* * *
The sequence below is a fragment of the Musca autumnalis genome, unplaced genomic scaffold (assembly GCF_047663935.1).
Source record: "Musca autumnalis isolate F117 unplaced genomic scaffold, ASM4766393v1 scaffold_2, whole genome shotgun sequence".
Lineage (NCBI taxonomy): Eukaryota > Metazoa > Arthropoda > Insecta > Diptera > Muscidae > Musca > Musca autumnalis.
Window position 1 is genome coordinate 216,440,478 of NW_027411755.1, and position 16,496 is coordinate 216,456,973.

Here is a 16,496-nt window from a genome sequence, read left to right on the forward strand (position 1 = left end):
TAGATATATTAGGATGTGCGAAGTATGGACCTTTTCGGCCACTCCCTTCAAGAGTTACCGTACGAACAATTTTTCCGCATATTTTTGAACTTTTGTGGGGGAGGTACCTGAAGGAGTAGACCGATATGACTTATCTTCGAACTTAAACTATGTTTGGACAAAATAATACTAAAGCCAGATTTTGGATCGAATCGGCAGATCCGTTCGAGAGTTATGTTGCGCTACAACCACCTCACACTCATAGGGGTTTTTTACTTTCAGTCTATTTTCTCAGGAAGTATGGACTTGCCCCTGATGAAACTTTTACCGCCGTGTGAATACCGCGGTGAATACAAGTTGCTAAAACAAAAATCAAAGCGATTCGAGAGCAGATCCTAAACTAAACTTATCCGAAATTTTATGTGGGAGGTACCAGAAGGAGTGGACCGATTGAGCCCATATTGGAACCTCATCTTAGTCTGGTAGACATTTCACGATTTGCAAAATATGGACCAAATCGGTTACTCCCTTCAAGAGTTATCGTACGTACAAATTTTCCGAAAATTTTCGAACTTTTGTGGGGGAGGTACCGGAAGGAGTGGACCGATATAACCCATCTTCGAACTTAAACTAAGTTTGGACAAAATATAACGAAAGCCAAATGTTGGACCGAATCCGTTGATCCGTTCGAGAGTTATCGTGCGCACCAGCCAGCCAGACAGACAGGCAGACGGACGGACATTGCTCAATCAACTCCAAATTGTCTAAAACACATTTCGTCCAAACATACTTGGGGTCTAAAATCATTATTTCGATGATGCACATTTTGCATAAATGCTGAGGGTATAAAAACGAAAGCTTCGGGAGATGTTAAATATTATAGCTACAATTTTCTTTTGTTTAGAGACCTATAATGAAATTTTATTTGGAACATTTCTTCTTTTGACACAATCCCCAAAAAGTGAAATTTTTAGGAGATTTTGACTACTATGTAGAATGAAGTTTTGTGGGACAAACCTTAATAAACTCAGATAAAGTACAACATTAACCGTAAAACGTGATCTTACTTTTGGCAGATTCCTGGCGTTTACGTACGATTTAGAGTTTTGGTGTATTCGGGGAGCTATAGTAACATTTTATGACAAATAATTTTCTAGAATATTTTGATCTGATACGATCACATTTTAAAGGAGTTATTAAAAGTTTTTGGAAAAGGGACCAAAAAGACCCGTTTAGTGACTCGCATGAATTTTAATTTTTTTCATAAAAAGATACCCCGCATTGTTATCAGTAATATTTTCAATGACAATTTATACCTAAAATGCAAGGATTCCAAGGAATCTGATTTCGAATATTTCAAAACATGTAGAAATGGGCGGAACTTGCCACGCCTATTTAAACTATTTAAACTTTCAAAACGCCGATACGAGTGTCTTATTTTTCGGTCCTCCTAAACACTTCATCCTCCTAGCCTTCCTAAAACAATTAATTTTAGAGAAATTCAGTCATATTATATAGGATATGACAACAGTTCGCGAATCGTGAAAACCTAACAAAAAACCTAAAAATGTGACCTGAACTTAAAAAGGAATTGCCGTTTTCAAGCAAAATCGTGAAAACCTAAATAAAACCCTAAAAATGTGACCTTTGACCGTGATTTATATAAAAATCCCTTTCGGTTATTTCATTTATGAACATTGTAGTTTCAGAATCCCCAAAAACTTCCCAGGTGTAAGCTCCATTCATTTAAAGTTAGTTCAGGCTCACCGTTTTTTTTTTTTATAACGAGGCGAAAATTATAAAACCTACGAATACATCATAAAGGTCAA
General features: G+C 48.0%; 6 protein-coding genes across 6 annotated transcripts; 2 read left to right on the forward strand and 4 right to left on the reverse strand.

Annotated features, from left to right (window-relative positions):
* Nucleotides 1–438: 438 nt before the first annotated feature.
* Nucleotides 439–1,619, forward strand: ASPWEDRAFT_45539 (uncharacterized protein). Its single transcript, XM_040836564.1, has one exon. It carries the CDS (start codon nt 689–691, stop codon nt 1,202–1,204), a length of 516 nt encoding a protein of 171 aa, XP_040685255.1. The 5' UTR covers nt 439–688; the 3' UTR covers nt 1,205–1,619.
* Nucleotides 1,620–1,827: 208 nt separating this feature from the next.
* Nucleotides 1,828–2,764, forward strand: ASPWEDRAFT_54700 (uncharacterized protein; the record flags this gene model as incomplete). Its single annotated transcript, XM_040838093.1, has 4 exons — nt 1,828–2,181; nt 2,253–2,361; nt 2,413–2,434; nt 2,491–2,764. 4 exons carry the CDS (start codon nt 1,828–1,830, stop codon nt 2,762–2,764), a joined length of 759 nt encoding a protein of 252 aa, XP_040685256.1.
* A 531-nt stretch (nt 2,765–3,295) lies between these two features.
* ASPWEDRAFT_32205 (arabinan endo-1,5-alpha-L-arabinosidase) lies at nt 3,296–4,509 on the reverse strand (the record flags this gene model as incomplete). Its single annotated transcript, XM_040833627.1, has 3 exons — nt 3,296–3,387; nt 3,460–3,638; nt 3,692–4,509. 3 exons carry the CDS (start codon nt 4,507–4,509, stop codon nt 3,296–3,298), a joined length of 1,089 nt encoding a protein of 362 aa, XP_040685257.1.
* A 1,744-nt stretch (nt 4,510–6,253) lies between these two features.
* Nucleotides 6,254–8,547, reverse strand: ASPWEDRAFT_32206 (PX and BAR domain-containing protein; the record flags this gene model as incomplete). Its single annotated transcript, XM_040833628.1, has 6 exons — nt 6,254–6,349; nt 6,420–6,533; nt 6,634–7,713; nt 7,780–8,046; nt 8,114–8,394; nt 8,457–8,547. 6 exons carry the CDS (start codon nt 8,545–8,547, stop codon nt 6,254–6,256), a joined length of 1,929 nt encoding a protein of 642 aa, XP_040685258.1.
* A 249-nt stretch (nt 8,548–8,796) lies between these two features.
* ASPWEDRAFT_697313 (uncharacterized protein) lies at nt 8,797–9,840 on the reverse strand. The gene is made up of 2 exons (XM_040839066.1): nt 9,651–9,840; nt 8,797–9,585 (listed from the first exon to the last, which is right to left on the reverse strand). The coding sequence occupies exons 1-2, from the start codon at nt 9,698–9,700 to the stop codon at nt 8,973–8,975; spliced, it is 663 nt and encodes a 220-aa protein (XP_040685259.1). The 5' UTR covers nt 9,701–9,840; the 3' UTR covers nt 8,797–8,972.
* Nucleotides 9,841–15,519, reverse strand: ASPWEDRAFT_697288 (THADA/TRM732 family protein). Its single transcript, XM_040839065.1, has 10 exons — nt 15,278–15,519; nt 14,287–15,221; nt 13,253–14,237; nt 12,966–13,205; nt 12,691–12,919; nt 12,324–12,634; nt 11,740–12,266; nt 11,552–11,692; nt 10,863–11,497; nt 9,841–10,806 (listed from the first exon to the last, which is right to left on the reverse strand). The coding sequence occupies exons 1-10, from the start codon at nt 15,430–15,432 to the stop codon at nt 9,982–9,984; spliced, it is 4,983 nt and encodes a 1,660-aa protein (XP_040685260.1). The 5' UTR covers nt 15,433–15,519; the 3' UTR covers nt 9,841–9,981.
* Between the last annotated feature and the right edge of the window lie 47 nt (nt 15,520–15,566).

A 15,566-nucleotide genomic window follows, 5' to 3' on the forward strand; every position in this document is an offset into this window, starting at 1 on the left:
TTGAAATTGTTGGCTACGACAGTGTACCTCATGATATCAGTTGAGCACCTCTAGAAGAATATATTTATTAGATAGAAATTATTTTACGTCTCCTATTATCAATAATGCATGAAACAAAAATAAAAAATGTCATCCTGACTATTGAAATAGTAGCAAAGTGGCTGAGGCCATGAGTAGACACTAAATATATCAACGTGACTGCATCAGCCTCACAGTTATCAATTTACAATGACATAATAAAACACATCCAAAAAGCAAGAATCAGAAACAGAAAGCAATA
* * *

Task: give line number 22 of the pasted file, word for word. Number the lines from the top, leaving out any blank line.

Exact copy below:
TTGAAATTGTTGGCTACGACAGTGTACCTCATGATATCAGTTGAGCACCTCTAGAAGAATATATTTATTAGATAGAAATTATTTTACGTCTCCTATTATCAATAATGCATGAAACAAAAATAAAAAATGTCATCCTGACTATTGAAATAGTAGCAAAGTGGCTGAGGCCATGAGTAGACACTAAATATATCAACGTGACTGCATCAGCCTCACAGTTATCAATTTACAATGACATAATAAAACACATCCAAAAAGCAAGAATCAGAAACAGAAAGCAATA